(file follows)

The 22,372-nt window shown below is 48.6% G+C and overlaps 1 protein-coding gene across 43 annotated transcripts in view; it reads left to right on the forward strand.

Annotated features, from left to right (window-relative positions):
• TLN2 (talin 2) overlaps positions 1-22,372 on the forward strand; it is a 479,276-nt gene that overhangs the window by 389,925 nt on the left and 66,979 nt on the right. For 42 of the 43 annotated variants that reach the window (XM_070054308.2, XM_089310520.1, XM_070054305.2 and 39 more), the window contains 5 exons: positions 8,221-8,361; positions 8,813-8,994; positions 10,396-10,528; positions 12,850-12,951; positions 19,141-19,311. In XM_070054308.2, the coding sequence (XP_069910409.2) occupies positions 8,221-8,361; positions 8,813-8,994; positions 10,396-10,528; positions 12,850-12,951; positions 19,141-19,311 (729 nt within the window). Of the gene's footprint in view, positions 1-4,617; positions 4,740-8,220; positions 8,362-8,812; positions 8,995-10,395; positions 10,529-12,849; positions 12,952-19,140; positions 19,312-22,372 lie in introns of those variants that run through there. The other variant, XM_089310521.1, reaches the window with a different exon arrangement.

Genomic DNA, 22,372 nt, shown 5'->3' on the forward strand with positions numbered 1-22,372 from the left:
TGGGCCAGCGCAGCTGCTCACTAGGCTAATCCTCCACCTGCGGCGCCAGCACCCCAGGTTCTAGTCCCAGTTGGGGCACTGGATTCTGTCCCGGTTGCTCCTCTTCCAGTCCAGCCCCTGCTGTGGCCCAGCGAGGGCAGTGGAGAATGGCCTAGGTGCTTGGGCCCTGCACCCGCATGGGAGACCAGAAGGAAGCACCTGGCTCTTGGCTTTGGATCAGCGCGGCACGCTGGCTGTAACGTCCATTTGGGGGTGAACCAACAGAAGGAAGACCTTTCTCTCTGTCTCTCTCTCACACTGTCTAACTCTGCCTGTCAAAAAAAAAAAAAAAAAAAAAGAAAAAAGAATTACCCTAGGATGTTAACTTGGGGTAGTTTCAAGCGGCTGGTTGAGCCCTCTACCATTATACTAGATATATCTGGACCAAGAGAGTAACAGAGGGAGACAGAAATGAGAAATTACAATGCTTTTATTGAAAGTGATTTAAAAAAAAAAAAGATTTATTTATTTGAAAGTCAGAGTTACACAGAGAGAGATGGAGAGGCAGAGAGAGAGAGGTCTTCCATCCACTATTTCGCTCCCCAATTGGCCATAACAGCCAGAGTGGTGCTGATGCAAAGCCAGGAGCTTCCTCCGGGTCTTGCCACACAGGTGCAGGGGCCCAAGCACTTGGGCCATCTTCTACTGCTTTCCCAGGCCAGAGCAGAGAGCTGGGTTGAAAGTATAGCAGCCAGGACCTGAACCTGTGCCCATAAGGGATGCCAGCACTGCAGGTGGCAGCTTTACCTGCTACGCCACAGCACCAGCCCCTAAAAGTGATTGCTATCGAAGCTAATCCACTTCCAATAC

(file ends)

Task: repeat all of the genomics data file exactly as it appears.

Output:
The 22,372-nt window shown below is 48.6% G+C and overlaps 1 protein-coding gene across 43 annotated transcripts in view; it reads left to right on the forward strand.

Annotated features, from left to right (window-relative positions):
• TLN2 (talin 2) overlaps positions 1-22,372 on the forward strand; it is a 479,276-nt gene that overhangs the window by 389,925 nt on the left and 66,979 nt on the right. For 42 of the 43 annotated variants that reach the window (XM_070054308.2, XM_089310520.1, XM_070054305.2 and 39 more), the window contains 5 exons: positions 8,221-8,361; positions 8,813-8,994; positions 10,396-10,528; positions 12,850-12,951; positions 19,141-19,311. In XM_070054308.2, the coding sequence (XP_069910409.2) occupies positions 8,221-8,361; positions 8,813-8,994; positions 10,396-10,528; positions 12,850-12,951; positions 19,141-19,311 (729 nt within the window). Of the gene's footprint in view, positions 1-4,617; positions 4,740-8,220; positions 8,362-8,812; positions 8,995-10,395; positions 10,529-12,849; positions 12,952-19,140; positions 19,312-22,372 lie in introns of those variants that run through there. The other variant, XM_089310521.1, reaches the window with a different exon arrangement.

Genomic DNA, 22,372 nt, shown 5'->3' on the forward strand with positions numbered 1-22,372 from the left:
TGGGCCAGCGCAGCTGCTCACTAGGCTAATCCTCCACCTGCGGCGCCAGCACCCCAGGTTCTAGTCCCAGTTGGGGCACTGGATTCTGTCCCGGTTGCTCCTCTTCCAGTCCAGCCCCTGCTGTGGCCCAGCGAGGGCAGTGGAGAATGGCCTAGGTGCTTGGGCCCTGCACCCGCATGGGAGACCAGAAGGAAGCACCTGGCTCTTGGCTTTGGATCAGCGCGGCACGCTGGCTGTAACGTCCATTTGGGGGTGAACCAACAGAAGGAAGACCTTTCTCTCTGTCTCTCTCTCACACTGTCTAACTCTGCCTGTCAAAAAAAAAAAAAAAAAAAAAGAAAAAAGAATTACCCTAGGATGTTAACTTGGGGTAGTTTCAAGCGGCTGGTTGAGCCCTCTACCATTATACTAGATATATCTGGACCAAGAGAGTAACAGAGGGAGACAGAAATGAGAAATTACAATGCTTTTATTGAAAGTGATTTAAAAAAAAAAAAGATTTATTTATTTGAAAGTCAGAGTTACACAGAGAGAGATGGAGAGGCAGAGAGAGAGAGGTCTTCCATCCACTATTTCGCTCCCCAATTGGCCATAACAGCCAGAGTGGTGCTGATGCAAAGCCAGGAGCTTCCTCCGGGTCTTGCCACACAGGTGCAGGGGCCCAAGCACTTGGGCCATCTTCTACTGCTTTCCCAGGCCAGAGCAGAGAGCTGGGTTGAAAGTATAGCAGCCAGGACCTGAACCTGTGCCCATAAGGGATGCCAGCACTGCAGGTGGCAGCTTTACCTGCTACGCCACAGCACCAGCCCCTAAAAGTGATTGCTATCGAAGCTAATCCACTTCCAATAC